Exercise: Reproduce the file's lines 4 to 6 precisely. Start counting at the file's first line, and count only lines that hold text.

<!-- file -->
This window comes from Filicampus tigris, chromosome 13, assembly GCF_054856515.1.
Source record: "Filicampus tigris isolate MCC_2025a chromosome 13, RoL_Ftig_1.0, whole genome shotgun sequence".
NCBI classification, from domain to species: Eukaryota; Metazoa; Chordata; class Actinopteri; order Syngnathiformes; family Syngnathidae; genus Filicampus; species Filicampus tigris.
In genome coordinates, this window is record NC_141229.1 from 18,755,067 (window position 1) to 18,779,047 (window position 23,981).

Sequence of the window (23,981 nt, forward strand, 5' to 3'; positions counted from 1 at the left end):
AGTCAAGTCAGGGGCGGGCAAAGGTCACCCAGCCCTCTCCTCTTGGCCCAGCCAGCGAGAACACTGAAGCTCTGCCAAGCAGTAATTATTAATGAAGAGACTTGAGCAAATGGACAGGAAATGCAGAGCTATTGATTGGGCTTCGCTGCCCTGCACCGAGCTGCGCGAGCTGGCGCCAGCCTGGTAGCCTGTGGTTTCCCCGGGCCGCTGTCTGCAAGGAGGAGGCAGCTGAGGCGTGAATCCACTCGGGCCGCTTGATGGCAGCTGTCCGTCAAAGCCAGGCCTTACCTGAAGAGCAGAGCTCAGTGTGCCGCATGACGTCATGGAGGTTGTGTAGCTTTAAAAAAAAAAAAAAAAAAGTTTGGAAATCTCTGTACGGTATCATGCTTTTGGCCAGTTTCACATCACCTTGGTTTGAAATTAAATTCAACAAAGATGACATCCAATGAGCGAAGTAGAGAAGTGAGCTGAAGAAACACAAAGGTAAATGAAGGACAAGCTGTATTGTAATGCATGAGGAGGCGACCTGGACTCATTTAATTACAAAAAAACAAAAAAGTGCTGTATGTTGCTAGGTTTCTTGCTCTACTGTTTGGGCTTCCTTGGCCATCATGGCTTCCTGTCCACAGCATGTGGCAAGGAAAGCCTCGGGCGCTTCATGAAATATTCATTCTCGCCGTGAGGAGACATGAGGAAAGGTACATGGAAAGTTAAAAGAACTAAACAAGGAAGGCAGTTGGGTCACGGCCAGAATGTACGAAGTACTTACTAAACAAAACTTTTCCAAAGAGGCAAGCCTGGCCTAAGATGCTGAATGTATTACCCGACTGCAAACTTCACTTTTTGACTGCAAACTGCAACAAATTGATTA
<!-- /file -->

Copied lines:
In genome coordinates, this window is record NC_141229.1 from 18,755,067 (window position 1) to 18,779,047 (window position 23,981).

Sequence of the window (23,981 nt, forward strand, 5' to 3'; positions counted from 1 at the left end):
AGTCAAGTCAGGGGCGGGCAAAGGTCACCCAGCCCTCTCCTCTTGGCCCAGCCAGCGAGAACACTGAAGCTCTGCCAAGCAGTAATTATTAATGAAGAGACTTGAGCAAATGGACAGGAAATGCAGAGCTATTGATTGGGCTTCGCTGCCCTGCACCGAGCTGCGCGAGCTGGCGCCAGCCTGGTAGCCTGTGGTTTCCCCGGGCCGCTGTCTGCAAGGAGGAGGCAGCTGAGGCGTGAATCCACTCGGGCCGCTTGATGGCAGCTGTCCGTCAAAGCCAGGCCTTACCTGAAGAGCAGAGCTCAGTGTGCCGCATGACGTCATGGAGGTTGTGTAGCTTTAAAAAAAAAAAAAAAAAAGTTTGGAAATCTCTGTACGGTATCATGCTTTTGGCCAGTTTCACATCACCTTGGTTTGAAATTAAATTCAACAAAGATGACATCCAATGAGCGAAGTAGAGAAGTGAGCTGAAGAAACACAAAGGTAAATGAAGGACAAGCTGTATTGTAATGCATGAGGAGGCGACCTGGACTCATTTAATTACAAAAAAACAAAAAAGTGCTGTATGTTGCTAGGTTTCTTGCTCTACTGTTTGGGCTTCCTTGGCCATCATGGCTTCCTGTCCACAGCATGTGGCAAGGAAAGCCTCGGGCGCTTCATGAAATATTCATTCTCGCCGTGAGGAGACATGAGGAAAGGTACATGGAAAGTTAAAAGAACTAAACAAGGAAGGCAGTTGGGTCACGGCCAGAATGTACGAAGTACTTACTAAACAAAACTTTTCCAAAGAGGCAAGCCTGGCCTAAGATGCTGAATGTATTACCCGACTGCAAACTTCACTTTTTGACTGCAAACTGCAACAAATTGATTA